From Thanksgiving to the Super Bowl, there’s one word we say a lot in the States: Cheers! We have a ton of reasons to raise a glass, and we take advantage of all of them. Some people claim that the reason we clink our drinks is very logical. The process of drinking wine involves all of the senses, but one: sound. We touch the glass, we smell the wine, we look at it’s color, and of course we taste it! The cheers-ing of the glasses adds hearing to complete the experience.
Whatever the reasoning, we all do it all across the globe — which is why it’s such a great way to form and cement friendships. A shared drink can be all you need to create a bond, or a memory. Different cultures have different ways of doing it, but they all feel the same sentiments of celebration, solidarity, and inclusion when they do. When you’re traveling and tasting around the world, make sure you know how to cheers right along with the locals. Here’s a list of how to say and do the toast correctly in a few other countries!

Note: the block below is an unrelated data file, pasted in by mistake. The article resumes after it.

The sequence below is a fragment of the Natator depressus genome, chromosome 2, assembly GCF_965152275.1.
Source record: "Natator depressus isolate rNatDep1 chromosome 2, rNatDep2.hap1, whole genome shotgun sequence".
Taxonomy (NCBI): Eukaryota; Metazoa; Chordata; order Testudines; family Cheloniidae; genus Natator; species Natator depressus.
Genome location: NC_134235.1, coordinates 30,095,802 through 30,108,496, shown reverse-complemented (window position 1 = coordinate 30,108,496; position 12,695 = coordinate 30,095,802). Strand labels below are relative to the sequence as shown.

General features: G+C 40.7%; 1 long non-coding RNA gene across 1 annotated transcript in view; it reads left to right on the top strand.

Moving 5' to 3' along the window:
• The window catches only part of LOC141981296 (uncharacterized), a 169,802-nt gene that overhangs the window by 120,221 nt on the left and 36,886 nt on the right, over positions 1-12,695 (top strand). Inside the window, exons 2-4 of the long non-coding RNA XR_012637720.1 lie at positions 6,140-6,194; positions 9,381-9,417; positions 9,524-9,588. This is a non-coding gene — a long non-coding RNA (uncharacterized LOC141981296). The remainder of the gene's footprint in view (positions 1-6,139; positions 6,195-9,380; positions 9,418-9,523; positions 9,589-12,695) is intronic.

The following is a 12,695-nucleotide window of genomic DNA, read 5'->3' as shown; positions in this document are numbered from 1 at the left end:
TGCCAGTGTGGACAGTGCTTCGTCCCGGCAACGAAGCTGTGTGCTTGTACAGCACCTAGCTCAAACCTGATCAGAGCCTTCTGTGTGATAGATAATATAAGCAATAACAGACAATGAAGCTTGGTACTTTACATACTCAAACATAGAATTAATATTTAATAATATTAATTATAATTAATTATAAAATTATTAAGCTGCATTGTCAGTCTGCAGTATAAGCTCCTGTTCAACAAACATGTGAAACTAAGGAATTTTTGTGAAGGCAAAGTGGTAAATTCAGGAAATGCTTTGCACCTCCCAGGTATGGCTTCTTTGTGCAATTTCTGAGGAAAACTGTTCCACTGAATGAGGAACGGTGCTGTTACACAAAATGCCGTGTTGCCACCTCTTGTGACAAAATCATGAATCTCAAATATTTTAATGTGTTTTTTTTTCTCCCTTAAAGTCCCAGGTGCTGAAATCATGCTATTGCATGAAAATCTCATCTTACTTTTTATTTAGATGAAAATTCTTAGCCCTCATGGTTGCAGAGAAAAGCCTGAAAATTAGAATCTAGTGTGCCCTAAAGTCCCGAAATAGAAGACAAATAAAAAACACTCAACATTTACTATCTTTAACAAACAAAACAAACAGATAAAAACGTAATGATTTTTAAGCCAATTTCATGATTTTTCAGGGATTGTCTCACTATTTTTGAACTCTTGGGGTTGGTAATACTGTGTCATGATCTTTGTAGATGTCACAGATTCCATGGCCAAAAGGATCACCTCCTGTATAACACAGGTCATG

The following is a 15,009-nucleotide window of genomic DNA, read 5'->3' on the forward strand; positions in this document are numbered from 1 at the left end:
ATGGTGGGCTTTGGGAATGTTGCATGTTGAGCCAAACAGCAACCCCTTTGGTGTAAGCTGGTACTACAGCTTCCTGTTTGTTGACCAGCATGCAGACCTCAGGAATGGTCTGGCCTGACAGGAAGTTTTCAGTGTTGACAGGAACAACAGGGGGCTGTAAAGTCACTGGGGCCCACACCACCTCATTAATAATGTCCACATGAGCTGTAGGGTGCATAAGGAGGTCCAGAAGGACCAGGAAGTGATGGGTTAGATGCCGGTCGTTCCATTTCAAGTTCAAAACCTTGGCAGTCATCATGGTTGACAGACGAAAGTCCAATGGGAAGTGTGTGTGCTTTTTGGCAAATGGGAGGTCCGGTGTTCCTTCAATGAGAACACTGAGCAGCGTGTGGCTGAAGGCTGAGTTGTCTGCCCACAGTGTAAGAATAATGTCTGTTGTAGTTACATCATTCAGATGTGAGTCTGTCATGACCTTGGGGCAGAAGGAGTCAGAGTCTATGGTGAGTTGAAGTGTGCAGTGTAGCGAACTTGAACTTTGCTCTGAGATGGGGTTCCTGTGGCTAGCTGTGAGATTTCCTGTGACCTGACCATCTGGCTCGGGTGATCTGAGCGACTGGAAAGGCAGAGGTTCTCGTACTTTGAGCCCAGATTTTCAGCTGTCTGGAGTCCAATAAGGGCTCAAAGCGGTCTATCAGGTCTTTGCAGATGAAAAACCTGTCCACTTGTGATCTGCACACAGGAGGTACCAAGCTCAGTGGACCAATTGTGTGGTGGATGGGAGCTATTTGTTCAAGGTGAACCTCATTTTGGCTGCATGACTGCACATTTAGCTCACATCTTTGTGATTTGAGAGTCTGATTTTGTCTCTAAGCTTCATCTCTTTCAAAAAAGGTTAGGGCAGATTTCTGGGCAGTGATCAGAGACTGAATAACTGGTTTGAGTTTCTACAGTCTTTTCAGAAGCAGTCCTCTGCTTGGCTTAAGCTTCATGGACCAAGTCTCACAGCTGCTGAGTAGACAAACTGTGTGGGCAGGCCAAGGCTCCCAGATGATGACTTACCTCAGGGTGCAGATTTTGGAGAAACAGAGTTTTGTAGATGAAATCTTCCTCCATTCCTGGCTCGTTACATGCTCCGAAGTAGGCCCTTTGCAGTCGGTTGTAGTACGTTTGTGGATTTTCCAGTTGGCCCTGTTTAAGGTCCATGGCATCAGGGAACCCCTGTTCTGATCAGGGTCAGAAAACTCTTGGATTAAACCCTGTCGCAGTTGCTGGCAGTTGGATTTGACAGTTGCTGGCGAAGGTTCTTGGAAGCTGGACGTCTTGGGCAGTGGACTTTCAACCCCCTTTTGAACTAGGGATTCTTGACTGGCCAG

China: When you’re at the bar in China, there are a few key phrases you need to know. Number one: Ganbei, which is the equivalent of “bottoms up!” Number two: Kai Pay, which means “empty your glass.” These two expressions bring us to number 3: Sui Bian, which is your exit strategy, after phrases 1 or 2 are thrown at you, say number 3 to tell your new pals that you’re ready to sip instead of chug! It means “please proceed your way, and I will do it my way.”
France and Belgium: When your sharing Champagne with your new French friends, make sure to look them in the eyes as you clink. The expression à votre santé or more casually Santé means “to your health.” Eye contact is a sign of sincerity and you shouldn’t sip until you’ve shared a glance with everyone.
Germany: In Germany you should exclaim Prost or Zum Wohli and clink glasses while sharing eye contact with your group.
Italy: In Italy you have lots of choices! Just remember one of these before your next trip: salute, alla salute, and cin-cin to toast everyone’s health.
Spanish speaking countries: Spanish speakers toast your health by using the phrase: salud y amor y tiempo para disfrutarlo, which means “to health and love, and time to enjoy it.” To casually share a drink, simply say “chin-chin.”
These different toasts from around the world remind us what’s important: health, love, and good times sharing good drinks. Now let’s all raise a glass to the weekend! Happy Friday and happy sipping!